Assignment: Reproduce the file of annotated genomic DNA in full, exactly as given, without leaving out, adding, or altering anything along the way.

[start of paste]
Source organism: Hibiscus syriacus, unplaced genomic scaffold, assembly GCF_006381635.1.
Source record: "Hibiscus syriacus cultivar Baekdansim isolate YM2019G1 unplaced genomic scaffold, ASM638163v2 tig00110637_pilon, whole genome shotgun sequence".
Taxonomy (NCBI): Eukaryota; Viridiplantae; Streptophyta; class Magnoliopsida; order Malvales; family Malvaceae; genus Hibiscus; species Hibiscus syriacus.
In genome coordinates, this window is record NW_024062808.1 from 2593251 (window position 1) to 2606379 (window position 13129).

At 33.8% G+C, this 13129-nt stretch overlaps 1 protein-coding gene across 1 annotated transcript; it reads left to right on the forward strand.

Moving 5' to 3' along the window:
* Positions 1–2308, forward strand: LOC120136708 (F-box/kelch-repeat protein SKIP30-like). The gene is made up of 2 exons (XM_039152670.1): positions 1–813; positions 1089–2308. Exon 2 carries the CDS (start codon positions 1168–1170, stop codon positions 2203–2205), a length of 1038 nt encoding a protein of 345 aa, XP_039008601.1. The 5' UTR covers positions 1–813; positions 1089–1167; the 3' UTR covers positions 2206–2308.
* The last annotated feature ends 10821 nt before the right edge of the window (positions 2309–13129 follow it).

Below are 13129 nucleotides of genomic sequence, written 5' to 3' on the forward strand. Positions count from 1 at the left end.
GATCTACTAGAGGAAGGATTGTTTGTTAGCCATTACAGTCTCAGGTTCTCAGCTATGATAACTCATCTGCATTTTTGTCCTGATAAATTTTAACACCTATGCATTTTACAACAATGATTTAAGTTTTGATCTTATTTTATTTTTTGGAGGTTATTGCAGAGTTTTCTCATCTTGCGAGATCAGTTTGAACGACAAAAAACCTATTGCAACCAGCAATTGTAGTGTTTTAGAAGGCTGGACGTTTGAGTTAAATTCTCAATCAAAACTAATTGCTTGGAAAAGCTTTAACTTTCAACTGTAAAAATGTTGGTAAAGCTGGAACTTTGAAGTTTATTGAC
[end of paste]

Source organism: Hibiscus syriacus, unplaced genomic scaffold, assembly GCF_006381635.1.
Source record: "Hibiscus syriacus cultivar Baekdansim isolate YM2019G1 unplaced genomic scaffold, ASM638163v2 tig00110637_pilon, whole genome shotgun sequence".
Taxonomy (NCBI): Eukaryota; Viridiplantae; Streptophyta; class Magnoliopsida; order Malvales; family Malvaceae; genus Hibiscus; species Hibiscus syriacus.
In genome coordinates, this window is record NW_024062808.1 from 2593251 (window position 1) to 2606379 (window position 13129).

At 33.8% G+C, this 13129-nt stretch overlaps 1 protein-coding gene across 1 annotated transcript; it reads left to right on the forward strand.

Moving 5' to 3' along the window:
* Positions 1–2308, forward strand: LOC120136708 (F-box/kelch-repeat protein SKIP30-like). The gene is made up of 2 exons (XM_039152670.1): positions 1–813; positions 1089–2308. Exon 2 carries the CDS (start codon positions 1168–1170, stop codon positions 2203–2205), a length of 1038 nt encoding a protein of 345 aa, XP_039008601.1. The 5' UTR covers positions 1–813; positions 1089–1167; the 3' UTR covers positions 2206–2308.
* The last annotated feature ends 10821 nt before the right edge of the window (positions 2309–13129 follow it).

Below are 13129 nucleotides of genomic sequence, written 5' to 3' on the forward strand. Positions count from 1 at the left end.
GATCTACTAGAGGAAGGATTGTTTGTTAGCCATTACAGTCTCAGGTTCTCAGCTATGATAACTCATCTGCATTTTTGTCCTGATAAATTTTAACACCTATGCATTTTACAACAATGATTTAAGTTTTGATCTTATTTTATTTTTTGGAGGTTATTGCAGAGTTTTCTCATCTTGCGAGATCAGTTTGAACGACAAAAAACCTATTGCAACCAGCAATTGTAGTGTTTTAGAAGGCTGGACGTTTGAGTTAAATTCTCAATCAAAACTAATTGCTTGGAAAAGCTTTAACTTTCAACTGTAAAAATGTTGGTAAAGCTGGAACTTTGAAGTTTATTGAC